Fringe Benefits: Why Tassels and Trimmings Are Making an Interior Design Comeback

After mid-century modernism’s long reign, some drama is making its way back into interior design—like with the resurgence of statement ceilings and chintz, or the return of colors like green and ochre. At first look, fringe fits into this comeback category as well: this spring saw over a 300 percent search uptick for “fringe pillows” and “fringe furniture” on Pinterest—but 2018 fringe is oh-so-different from decades past.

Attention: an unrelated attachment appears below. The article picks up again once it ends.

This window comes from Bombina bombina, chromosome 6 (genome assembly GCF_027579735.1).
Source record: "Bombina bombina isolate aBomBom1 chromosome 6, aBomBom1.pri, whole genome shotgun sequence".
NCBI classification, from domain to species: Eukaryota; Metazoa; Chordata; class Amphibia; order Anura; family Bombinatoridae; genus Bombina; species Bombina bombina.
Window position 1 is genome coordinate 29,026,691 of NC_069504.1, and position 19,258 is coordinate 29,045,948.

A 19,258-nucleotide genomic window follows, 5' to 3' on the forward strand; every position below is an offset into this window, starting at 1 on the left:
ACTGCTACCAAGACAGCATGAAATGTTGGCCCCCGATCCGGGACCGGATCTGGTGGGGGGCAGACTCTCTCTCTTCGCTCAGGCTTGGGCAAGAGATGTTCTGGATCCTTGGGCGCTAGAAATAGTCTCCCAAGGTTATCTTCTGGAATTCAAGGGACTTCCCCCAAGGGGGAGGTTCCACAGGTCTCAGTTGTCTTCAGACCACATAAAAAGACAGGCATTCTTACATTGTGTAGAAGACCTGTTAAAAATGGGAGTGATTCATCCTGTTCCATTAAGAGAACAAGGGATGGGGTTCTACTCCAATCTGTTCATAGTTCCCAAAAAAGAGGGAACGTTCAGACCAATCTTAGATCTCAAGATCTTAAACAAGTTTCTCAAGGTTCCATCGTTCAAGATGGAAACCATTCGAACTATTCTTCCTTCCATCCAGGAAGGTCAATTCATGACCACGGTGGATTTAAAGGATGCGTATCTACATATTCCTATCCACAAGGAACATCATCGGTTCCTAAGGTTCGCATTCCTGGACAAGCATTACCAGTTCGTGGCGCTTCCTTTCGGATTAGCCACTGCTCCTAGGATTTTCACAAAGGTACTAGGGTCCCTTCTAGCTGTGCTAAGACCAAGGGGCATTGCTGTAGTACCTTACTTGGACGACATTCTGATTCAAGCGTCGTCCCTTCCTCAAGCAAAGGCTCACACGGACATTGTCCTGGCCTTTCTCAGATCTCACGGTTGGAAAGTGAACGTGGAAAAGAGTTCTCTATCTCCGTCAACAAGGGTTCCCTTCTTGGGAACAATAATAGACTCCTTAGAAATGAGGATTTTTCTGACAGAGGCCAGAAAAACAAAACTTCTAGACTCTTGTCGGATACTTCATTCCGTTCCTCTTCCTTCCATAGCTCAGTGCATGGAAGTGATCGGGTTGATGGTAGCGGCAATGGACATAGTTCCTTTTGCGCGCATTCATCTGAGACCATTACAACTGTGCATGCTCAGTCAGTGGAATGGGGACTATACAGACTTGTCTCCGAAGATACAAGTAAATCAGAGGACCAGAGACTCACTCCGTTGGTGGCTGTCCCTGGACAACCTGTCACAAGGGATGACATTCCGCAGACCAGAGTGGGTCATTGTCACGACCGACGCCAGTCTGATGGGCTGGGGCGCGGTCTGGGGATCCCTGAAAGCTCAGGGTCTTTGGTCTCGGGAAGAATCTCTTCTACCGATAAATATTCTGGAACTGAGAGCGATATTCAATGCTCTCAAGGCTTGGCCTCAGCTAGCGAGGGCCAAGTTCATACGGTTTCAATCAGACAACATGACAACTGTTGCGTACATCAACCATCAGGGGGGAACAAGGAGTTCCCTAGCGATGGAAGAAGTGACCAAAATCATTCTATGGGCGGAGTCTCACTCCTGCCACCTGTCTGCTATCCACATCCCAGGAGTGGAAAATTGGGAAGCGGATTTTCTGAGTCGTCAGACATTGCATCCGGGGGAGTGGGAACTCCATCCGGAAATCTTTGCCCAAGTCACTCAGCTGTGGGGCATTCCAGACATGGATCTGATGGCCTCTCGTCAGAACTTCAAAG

While old-fashioned furniture fringe was, at its best, splendorous, at its worst it could be seen as stuffy. But this new wave, Jonathan Adler says, “is fabulous. It used to seem grandmotherly, but that era is over now—now it seems young, modern, and glamorous.”

Take Adler’s Topanga Tassel and Topanga Corded Pillows. If this was the fringe of olden days, it would have been placed neatly around the border. But, this fringe is wild, covering the entire surface of the cushion, or in case of the corded pillow, an asymmetrical section. “Almost everything is fair game to be festooned with fringe,” Adler says.